Abstract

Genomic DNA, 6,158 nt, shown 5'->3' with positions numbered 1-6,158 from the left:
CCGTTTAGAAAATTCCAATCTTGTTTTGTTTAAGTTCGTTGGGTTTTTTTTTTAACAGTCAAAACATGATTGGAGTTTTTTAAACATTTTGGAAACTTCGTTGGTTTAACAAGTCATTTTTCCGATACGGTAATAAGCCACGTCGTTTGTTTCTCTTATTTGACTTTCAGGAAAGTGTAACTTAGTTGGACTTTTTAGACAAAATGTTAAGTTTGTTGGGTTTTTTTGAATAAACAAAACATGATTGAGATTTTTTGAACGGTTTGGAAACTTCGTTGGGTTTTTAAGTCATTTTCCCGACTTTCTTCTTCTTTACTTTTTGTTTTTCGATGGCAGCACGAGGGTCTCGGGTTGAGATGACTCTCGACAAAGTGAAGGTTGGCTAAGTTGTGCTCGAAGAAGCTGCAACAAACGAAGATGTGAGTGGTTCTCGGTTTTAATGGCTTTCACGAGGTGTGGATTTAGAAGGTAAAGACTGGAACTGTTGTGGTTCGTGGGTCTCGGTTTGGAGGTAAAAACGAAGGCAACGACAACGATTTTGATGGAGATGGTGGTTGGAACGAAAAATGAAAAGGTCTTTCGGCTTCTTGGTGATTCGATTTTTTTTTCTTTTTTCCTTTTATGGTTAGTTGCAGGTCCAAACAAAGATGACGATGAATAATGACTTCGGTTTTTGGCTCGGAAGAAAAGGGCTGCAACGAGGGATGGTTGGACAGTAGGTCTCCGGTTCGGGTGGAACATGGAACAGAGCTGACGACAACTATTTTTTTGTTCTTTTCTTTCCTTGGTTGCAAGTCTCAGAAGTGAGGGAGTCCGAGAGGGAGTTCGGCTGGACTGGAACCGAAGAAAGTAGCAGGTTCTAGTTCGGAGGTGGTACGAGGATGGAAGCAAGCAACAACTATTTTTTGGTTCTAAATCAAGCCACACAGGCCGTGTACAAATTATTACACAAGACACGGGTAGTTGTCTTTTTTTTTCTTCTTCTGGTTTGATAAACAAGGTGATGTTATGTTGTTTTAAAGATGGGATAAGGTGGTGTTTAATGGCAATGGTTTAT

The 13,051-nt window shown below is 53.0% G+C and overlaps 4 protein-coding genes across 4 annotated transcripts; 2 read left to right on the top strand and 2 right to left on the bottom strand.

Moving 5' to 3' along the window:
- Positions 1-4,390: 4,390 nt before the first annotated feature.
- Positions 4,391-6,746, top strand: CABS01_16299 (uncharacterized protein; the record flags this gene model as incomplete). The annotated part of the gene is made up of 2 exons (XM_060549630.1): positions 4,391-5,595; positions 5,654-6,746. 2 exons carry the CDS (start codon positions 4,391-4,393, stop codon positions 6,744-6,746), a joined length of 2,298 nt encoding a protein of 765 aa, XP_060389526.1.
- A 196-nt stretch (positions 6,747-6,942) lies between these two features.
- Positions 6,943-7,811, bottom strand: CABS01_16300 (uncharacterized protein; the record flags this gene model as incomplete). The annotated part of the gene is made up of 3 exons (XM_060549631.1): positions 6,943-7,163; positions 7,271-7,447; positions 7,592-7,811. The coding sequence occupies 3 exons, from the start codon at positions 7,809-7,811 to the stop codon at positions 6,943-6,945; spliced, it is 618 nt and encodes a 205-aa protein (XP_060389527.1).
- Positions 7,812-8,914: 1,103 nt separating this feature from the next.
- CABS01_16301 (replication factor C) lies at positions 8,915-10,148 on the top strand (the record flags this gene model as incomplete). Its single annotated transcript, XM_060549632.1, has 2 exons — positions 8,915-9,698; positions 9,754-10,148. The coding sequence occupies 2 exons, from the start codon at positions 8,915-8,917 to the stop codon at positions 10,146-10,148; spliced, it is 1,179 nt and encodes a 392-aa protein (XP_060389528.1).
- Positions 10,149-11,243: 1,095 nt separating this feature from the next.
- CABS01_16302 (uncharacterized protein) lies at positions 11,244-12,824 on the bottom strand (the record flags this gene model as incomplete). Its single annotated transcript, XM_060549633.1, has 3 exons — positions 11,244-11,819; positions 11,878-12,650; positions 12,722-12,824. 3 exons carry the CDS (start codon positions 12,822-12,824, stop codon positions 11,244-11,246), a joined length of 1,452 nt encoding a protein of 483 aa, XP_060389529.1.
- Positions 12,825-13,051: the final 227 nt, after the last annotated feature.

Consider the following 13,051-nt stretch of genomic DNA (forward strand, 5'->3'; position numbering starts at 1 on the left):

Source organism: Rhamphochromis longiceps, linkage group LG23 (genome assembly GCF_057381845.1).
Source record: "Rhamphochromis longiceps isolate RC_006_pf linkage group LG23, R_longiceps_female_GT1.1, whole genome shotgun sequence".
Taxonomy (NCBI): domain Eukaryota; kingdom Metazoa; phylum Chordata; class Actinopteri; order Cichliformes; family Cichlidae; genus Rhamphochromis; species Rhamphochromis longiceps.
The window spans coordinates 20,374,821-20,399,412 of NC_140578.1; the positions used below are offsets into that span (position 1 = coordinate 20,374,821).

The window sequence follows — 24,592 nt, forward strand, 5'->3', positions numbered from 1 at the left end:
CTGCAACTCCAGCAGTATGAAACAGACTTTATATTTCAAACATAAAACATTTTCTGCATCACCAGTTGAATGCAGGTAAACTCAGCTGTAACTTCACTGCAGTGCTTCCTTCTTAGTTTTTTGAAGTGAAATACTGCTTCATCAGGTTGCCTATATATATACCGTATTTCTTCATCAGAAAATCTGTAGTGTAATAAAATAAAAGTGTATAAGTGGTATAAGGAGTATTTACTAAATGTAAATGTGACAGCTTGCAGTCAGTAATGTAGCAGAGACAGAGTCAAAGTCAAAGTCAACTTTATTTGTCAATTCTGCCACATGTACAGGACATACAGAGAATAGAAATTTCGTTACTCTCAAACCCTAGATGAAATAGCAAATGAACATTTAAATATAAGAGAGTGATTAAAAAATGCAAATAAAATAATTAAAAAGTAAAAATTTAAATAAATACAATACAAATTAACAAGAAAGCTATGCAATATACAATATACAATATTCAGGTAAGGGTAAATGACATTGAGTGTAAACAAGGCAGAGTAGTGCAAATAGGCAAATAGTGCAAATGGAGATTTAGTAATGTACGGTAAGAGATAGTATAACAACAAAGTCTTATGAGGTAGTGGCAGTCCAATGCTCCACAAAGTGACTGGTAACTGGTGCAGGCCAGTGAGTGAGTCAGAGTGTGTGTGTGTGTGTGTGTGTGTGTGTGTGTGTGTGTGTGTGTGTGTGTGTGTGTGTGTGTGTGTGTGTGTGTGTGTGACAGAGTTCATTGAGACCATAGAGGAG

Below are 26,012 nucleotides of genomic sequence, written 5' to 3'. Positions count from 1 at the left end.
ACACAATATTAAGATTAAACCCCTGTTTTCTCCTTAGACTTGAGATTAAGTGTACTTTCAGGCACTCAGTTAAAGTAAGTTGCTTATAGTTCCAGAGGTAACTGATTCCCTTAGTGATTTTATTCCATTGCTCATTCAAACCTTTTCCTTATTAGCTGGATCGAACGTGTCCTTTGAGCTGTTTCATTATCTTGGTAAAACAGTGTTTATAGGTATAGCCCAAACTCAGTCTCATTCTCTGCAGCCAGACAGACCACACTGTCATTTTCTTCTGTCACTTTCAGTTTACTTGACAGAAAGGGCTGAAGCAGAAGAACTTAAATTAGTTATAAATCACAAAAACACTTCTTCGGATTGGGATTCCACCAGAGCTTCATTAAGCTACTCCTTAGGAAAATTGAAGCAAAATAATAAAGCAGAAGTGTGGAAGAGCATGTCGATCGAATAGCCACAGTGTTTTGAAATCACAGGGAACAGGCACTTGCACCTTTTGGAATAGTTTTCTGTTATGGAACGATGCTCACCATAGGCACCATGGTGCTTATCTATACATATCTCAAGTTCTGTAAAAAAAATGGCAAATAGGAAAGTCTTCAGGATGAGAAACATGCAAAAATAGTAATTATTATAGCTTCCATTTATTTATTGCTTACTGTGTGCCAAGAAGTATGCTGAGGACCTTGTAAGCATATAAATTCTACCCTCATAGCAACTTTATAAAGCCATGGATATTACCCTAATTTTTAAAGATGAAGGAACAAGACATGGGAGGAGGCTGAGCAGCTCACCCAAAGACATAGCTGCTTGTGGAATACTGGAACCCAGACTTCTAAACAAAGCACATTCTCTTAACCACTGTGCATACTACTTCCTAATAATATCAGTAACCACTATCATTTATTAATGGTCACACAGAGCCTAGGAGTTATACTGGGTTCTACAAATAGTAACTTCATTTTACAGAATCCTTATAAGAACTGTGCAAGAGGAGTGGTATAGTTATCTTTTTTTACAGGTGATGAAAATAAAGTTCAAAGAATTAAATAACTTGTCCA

The application of oxygen isotope ratios (δ18O) from freshwater bivalves as a proxy for river discharge conditions in the Rhine and Meuse rivers is investigated. We compared a dataset of water temperature and water δ18O values with a selection of recent shell δ18O records for two species of the genus Unio in order to establish: (1) whether differences between the rivers in water δ18O values, reflecting river discharge conditions, are recorded in unionid shells; and (2) to what extent ecological parameters influence the accuracy of bivalve shell δ18O values as proxies of seasonal, water oxygen isotope conditions in these rivers. The results show that shells from the two rivers differ significantly in δ18O values, reflecting different source waters for these two rivers. The seasonal shell δ18O records show truncated sinusoidal patterns with narrow peaks and wide troughs, caused by temperature fractionation and winter growth cessation. Interannual growth rate reconstructions show an ontogenetic growth rate decrease. Growth lines in the shell often, but not always, coincide with winter growth cessations in the δ18O record, suggesting that growth cessations in the shell δ18O records are a better age estimator than counting internal growth lines. Seasonal predicted and measured δ18O values correspond well, supporting the hypothesis that these unionids precipitate their shells in oxygen isotopic equilibrium. This means that (sub-) fossil unionids can be used to reconstruct spring-summer river discharge conditions, such as Meuse low-discharge events caused by droughts and Rhine meltwater-influx events caused by melting of snow in the Alps.

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